Cook the potatoes:
Fill a pot with lightly salted cold water, add the potatoes, and simmer them until very tender, about 35 minutes. Drain them in a colander set into the sink and let them rest in their own steam until they’re cool enough to handle. Peel them.
Pass the potatoes through a ricer or the medium plate of a food mill (or through a basket sieve, pressing with a rubber spatula). Add the egg, cream, salt, and nutmeg to the potatoes, mixing well to combine.
Mix the dough
Pour the flour onto a work surface and make a well in the center. Add the potato mixture to the well
With a pastry scraper, cut the flour into the potatoes. Work the dough by cutting, pressing, and turning it over on itself with the pastry scraper.
Keep working until the dough comes together and is soft, supple, and slightly elastic.
Roll the mass into a large log and cut the log into four equal parts. Let the dough rest for 10 minutes.
Shape the dough into dumplings
Roll the logs into ropes about 3/4 inch in diameter, cutting them in half if they’re too long to work with.
Cut the ropes into nuggets that are a generous 1/2 inch long. If some of the ropes swell as you cut others, roll them back down to the original diameter.
Dredge a dinner fork in flour and tap off the excess. Hold a dough nugget between your thumb and forefinger, grasping at opposite corners. Position it so a corner points toward you, diamond-like. Starting where the fork tines begin, and keeping your thumb perpendicular to the tines, roll the dough over the inside tines of the fork, changing from pinching with your thumb and forefinger to pushing gently with your thumb; you’re trying to create an ovoid shape.
Let the dumpling fall off the fork, flicking it off gently with your thumb if needed. Your thumb will have shaped a dimple, and the tines will have scored ridges. Flour the fork again (or each dough nugget).
Transfer the shaped gnocchi to a well-floured sheet pan and then cook them, freezing what you won’t use immediately. Gnocchi will hold in the refrigerator for up to 12 hours. If wrapped well, they’ll keep in the freezer up to 2 days. (You needn't thaw frozen gnocchi before boiling, but do boil them in batches.)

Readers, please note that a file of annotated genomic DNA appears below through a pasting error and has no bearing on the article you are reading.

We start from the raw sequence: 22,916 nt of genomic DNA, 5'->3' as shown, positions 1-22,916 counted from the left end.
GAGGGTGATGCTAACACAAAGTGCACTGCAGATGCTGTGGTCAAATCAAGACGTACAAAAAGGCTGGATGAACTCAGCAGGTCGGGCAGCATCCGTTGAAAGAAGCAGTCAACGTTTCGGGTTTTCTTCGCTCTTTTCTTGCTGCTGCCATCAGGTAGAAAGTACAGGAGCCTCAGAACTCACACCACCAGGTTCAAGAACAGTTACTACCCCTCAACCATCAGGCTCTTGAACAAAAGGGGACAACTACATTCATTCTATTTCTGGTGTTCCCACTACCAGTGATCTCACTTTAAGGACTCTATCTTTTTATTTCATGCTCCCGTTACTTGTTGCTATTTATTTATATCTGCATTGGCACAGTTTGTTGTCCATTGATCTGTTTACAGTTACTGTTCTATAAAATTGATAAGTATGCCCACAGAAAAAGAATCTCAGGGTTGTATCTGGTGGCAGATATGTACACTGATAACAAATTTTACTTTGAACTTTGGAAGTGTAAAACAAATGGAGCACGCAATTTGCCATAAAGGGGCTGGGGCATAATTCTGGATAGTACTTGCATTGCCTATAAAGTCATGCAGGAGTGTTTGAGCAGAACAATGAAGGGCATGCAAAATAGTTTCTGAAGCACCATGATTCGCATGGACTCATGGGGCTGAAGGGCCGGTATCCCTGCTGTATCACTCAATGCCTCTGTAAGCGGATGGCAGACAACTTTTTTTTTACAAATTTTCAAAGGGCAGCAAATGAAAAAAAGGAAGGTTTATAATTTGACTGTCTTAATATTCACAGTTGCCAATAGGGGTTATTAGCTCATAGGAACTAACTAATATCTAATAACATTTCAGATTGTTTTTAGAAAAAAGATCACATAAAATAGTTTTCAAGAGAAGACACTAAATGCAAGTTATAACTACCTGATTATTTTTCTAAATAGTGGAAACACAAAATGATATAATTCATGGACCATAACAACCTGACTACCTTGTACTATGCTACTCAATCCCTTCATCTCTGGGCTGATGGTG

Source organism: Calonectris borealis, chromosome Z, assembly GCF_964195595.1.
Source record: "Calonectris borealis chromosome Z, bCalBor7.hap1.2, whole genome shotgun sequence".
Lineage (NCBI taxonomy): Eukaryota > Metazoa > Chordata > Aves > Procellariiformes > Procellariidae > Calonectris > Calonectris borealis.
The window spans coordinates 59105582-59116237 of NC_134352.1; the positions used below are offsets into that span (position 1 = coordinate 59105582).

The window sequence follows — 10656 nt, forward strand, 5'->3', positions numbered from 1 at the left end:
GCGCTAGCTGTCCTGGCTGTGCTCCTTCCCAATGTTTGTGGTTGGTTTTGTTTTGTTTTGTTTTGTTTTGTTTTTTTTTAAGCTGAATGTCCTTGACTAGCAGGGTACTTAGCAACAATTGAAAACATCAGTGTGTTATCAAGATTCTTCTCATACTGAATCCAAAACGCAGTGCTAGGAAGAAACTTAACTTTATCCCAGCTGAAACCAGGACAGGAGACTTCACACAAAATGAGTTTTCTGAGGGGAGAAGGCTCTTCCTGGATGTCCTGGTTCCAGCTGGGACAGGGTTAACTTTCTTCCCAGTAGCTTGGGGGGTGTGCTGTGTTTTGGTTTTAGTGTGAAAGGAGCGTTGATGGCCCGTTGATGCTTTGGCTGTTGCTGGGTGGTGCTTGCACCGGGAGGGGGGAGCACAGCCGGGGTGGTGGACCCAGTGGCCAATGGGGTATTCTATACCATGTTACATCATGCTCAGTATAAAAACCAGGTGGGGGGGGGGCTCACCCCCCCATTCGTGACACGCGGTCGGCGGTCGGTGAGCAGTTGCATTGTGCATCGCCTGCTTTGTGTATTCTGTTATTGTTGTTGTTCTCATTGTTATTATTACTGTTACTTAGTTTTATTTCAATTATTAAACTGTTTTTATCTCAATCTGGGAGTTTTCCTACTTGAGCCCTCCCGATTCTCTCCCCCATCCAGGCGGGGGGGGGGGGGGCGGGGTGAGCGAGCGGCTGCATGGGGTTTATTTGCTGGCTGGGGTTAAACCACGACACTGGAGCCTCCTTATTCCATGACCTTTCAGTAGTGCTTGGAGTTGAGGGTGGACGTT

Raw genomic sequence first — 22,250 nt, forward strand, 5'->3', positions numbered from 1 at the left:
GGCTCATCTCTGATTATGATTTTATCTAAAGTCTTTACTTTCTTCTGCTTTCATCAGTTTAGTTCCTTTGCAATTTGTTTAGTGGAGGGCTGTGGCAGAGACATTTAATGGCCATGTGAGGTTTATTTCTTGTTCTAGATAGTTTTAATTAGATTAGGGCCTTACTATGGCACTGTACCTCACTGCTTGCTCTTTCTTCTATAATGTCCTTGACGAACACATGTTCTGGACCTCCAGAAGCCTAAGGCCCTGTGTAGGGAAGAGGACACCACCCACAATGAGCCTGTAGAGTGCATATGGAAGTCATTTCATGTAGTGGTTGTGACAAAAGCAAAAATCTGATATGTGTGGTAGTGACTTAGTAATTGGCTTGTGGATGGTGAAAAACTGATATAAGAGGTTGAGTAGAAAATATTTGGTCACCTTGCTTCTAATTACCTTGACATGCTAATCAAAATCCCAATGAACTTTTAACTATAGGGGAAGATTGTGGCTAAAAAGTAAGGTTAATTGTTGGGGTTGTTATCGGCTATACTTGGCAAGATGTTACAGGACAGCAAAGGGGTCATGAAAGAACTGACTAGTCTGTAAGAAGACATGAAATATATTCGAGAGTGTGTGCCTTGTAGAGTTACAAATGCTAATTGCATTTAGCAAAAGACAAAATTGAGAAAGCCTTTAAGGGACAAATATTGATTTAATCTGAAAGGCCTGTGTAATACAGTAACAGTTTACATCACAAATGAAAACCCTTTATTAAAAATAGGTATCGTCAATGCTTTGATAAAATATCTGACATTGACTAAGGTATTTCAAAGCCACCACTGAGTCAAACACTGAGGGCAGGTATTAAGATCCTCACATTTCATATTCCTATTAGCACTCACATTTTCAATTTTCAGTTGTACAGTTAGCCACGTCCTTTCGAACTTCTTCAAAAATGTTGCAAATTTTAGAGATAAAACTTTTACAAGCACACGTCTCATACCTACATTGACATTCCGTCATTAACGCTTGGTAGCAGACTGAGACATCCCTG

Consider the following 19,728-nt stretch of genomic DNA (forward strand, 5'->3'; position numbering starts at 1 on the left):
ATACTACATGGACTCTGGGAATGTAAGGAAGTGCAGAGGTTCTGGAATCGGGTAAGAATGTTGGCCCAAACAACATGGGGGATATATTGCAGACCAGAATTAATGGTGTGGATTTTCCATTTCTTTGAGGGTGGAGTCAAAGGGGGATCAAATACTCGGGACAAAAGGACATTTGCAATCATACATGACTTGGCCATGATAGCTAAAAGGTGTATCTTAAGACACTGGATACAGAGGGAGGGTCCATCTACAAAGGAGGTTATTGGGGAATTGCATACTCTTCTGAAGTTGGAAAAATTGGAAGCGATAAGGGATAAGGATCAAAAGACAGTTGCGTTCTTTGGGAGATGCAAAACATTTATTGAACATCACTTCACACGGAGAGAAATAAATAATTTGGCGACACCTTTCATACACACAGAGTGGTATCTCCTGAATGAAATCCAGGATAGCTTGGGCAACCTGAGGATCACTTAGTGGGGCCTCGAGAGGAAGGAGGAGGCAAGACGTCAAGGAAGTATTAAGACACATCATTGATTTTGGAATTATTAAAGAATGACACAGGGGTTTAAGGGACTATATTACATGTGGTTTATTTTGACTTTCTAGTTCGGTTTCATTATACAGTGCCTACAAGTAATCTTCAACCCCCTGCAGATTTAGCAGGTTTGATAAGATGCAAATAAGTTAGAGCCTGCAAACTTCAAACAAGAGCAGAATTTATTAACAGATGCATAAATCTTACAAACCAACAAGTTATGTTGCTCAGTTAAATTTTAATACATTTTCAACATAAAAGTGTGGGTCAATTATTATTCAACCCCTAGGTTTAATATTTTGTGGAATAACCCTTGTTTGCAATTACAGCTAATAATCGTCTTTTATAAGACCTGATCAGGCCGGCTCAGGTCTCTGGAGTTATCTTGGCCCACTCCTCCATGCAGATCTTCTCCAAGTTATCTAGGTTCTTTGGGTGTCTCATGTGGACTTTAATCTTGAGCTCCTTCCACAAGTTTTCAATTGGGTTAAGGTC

Cook and sauce the gnocchi
You’ll have about 200 gnocchi, but you may want to cook smaller batches so your pot isn’t too crowded. Bring a large pot of lightly salted water to a boil and add the gnocchi. Let them simmer for about five minutes, or until they all float.
Meanwhile, warm a large skillet over high heat and put in the butter. If you’re making the entire recipe, work in batches or in two skillets. Raise the heat and add the sage leaves, swirling them in the butter.
Brown the butter (without burning it) to a deep amber, crisping the sage leaves during this process. You’ll see darker flecks of butter solids; this is fine. Add a squeeze of lemon and take the pan off the heat.
Drain the gnocchi thoroughly and toss them into the pan. Season with a little salt.
Gently toss the gnocchi in the browned sage butter, stirring occasionally to make sure none is sticking to the bottom. Divide among eight warmed plates, drizzling any remaining brown butter over the pasta. Grate the Parmigiano over each portion and serve at once.
nutrition information (per serving):
sat fat g
Photo: Daniel Proctor